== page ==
Secondary Logo

Journal Logo

Institutional members access full text with Ovid®

Targeting ABL1 or ARG Tyrosine Kinases to Restrict HIV-1 Infection in Primary CD4+ T‐Cells or in Humanized NSG Mice

McCarthy, Stephen D.S. PhDa,b; Leontyev, Danila PhDa,c; Nicoletti, Pauline BSd,e; Binnington, Beth MSd; Kozlowski, Hannah N. BSa,f; Ostrowski, Mario MDa,c; Cochrane, Alan PhDc,g; Branch, Donald R. PhDa,c,d,h; Wong, Raymond W. PhDc

JAIDS Journal of Acquired Immune Deficiency Syndromes: December 1, 2019 - Volume 82 - Issue 4 - p 407–415
doi: 10.1097/QAI.0000000000002144
Basic Science
Buy
SDC

Background: Previous studies support dasatinib as a potent inhibitor of HIV-1 replication. However, a functional distinction between 2 kinase targets of the drug, ABL1 and ARG, has not been assessed.

Setting: We used primary CD4+ T‐cells, CD8-depleted peripheral blood mononuclear cells (PBMCs) from a treatment naïve HIV-1+ patient, and a humanized mouse model of HIV-1 infection. We assessed the roles of ABL1 and ARG during HIV-1 infection and use of dasatinib as a potential antiviral against HIV-1 in humanized mice.

Methods: Primary CD4+ T‐cells were administered siRNA targeting ABL1 or ARG, then infected with HIV-1 containing luciferase reporter viruses. Quantitative polymerase chain reaction of viral integration of 4 HIV-1 strains was also assessed. CD8-depleted PBMCs were treated for 3 weeks with dasatinib. NSG mice were engrafted with CD34+ pluripotent stem cells from human fetal cord blood, and infected with Ba-L virus after 19 weeks. Mice were treated daily with dasatinib starting 5 weeks after infection.

Results: siRNA knockdown of ABL1 or ARG had no effect on viral reverse transcripts, but increased 2-LTR circles 2- to 4-fold and reduced viral integration 2- to 12-fold. siRNA knockdown of ARG increased SAMHD1 activation, whereas knockdown of either kinase reduced RNA polymerase II activation. Treating CD8-depleted PBMCs from a treatment-naïve patient with 50 nM of dasatinib for 3 weeks reduced p24 levels by 99.8%. Ba-L (R5)-infected mice injected daily with dasatinib showed a 95.1% reduction in plasma viral load after 2 weeks of treatment.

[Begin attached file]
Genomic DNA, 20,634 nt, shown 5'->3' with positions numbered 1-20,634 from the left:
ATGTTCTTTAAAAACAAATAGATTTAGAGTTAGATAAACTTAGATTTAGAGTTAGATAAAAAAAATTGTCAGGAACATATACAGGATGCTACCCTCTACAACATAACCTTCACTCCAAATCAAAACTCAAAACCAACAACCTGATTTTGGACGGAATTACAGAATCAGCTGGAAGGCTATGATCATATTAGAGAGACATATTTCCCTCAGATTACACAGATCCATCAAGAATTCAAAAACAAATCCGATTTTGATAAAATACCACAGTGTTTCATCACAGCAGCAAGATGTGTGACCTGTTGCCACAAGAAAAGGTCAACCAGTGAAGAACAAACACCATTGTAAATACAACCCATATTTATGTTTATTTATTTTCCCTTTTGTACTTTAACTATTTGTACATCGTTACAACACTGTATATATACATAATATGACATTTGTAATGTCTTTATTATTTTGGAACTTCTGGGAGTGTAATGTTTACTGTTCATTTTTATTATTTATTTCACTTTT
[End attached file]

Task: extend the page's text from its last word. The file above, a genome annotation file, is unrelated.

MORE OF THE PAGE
Conclusions: We demonstrate a novel nuclear role for ABL1 and ARG in ex vivo infection experiments, and proof-of-principle use of dasatinib in a humanized mouse model of HIV-1 infection.

aDepartment of Laboratory Medicine and Pathobiology, University of Toronto, Toronto, Ontario, Canada;

bCurrently, Department of Medicine, University of British Columbia, Vancouver, British Columbia, Canada;

cDepartment of Medicine, University of Toronto, Toronto, Ontario, Canada;

dCentre for Innovation, Canadian Blood Services, Toronto, Ontario, Canada;

eCurrently, Faculté des Sciences, École Supérieure de Biologie-Biochimie- Biotechnologies, Lyon, France;

fCurrently, Institute of Medical Science, University of Toronto, Toronto, Ontario, Canada;

gDepartment of Molecular Genetics, University of Toronto, Toronto, Ontario, Canada; and

hDivision of Experimental Therapeutics, Toronto General Hospital Research Institute, Toronto, Ontario, Canada.

Correspondence to: Donald R. Branch, PhD, Centre for Innovation, Canadian Blood Services, Room 342, 67 College Street, Toronto, ON M5G 2M1, Canada (e-mail: don.branch@utoronto.ca) or Raymond W. Wong, PhD, Department of Medicine, University of Toronto, 67 College Street, Toronto, ON M5G 2M1, Canada (e‐mail: rw.wong@mail.utoronto.ca).

Supported by the Canadian Foundation for AIDS Research (CANFAR), the Ontario HIV Treatment Network (OHTN), the Canadian Institutes of Health Research (CIHR) Operating Grant–Priority Announcement (PA): HIV/AIDS Research Initiative (HOP-134065) to A.C., the CIHR Fellowship–PA: HIV/AIDS Research Initiative (158250) to R.W.W., the CIHR Doctoral Award–Frederick Banting and Charles Best Canada Graduate Scholarship to R.W.W. Support was partially provided by Canadian Blood Services Graduate Fellowship Program (GFP) Award to S.D.S.M. Additional support was provided by the Centre for Innovation of the Canadian Blood Services using general resources provided in part by Health Canada, a department of the federal government of Canada, to D.R.B. The views expressed herein do not necessarily represent the view of the federal government of Canada.

Presented at the 25th Annual Canadian Conference on HIV/AIDS Research (CAHR 2016); May 12–15, 2016; Winnipeg, MA.

The authors have no conflicts of interest to disclose.

D.R.B. developed the research studies, while D.R.B., S.D.S.M., D.L. and R.W.W. designed experiments, analyzed the data and wrote the paper; S.D.S.M., D.L, P.N, R.W.W., H.N.K. and B.B. performed the research; M.O. and A.C. provided materials for the studies. S.D.S.M. and R.W.W. contributed equally to the study. All authors discussed the results and commented on the manuscript.

Supplemental digital content is available for this article. Direct URL citations appear in the printed text and are provided in the HTML and PDF versions of this article on the journal's Web site (www.jaids.com).

Received November 19, 2018

Accepted July 10, 2019

Copyright © 2019 Wolters Kluwer Health, Inc. All rights reserved.